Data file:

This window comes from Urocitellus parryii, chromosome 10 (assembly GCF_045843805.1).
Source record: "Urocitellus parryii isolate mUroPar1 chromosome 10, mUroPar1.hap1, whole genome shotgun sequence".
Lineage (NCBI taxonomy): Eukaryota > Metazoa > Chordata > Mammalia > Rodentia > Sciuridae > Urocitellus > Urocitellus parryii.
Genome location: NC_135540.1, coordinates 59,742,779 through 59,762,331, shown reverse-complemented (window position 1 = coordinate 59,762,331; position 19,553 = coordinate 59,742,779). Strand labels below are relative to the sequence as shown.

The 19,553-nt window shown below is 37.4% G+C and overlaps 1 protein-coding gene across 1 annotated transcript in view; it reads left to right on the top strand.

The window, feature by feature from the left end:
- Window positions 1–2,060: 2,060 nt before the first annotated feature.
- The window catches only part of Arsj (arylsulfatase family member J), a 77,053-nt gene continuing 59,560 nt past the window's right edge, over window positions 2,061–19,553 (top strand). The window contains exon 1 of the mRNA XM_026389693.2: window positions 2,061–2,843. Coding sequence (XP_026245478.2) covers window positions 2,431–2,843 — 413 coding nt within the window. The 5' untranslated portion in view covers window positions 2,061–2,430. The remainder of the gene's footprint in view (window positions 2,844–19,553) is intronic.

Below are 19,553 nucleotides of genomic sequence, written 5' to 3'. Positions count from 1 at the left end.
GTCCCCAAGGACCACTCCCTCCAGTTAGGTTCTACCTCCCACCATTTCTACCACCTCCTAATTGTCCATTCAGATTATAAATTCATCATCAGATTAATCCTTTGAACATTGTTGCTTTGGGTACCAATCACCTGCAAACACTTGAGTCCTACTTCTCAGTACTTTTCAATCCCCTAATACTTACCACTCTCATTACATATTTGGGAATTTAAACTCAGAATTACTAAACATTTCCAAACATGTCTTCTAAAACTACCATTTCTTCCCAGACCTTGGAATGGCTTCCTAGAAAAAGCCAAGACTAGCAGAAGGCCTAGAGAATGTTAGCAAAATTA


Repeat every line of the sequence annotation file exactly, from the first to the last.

This window comes from Urocitellus parryii, chromosome 10 (assembly GCF_045843805.1).
Source record: "Urocitellus parryii isolate mUroPar1 chromosome 10, mUroPar1.hap1, whole genome shotgun sequence".
Lineage (NCBI taxonomy): Eukaryota > Metazoa > Chordata > Mammalia > Rodentia > Sciuridae > Urocitellus > Urocitellus parryii.
Genome location: NC_135540.1, coordinates 59,742,779 through 59,762,331, shown reverse-complemented (window position 1 = coordinate 59,762,331; position 19,553 = coordinate 59,742,779). Strand labels below are relative to the sequence as shown.

The 19,553-nt window shown below is 37.4% G+C and overlaps 1 protein-coding gene across 1 annotated transcript in view; it reads left to right on the top strand.

The window, feature by feature from the left end:
- Window positions 1–2,060: 2,060 nt before the first annotated feature.
- The window catches only part of Arsj (arylsulfatase family member J), a 77,053-nt gene continuing 59,560 nt past the window's right edge, over window positions 2,061–19,553 (top strand). The window contains exon 1 of the mRNA XM_026389693.2: window positions 2,061–2,843. Coding sequence (XP_026245478.2) covers window positions 2,431–2,843 — 413 coding nt within the window. The 5' untranslated portion in view covers window positions 2,061–2,430. The remainder of the gene's footprint in view (window positions 2,844–19,553) is intronic.

Below are 19,553 nucleotides of genomic sequence, written 5' to 3'. Positions count from 1 at the left end.
GTCCCCAAGGACCACTCCCTCCAGTTAGGTTCTACCTCCCACCATTTCTACCACCTCCTAATTGTCCATTCAGATTATAAATTCATCATCAGATTAATCCTTTGAACATTGTTGCTTTGGGTACCAATCACCTGCAAACACTTGAGTCCTACTTCTCAGTACTTTTCAATCCCCTAATACTTACCACTCTCATTACATATTTGGGAATTTAAACTCAGAATTACTAAACATTTCCAAACATGTCTTCTAAAACTACCATTTCTTCCCAGACCTTGGAATGGCTTCCTAGAAAAAGCCAAGACTAGCAGAAGGCCTAGAGAATGTTAGCAAAATTA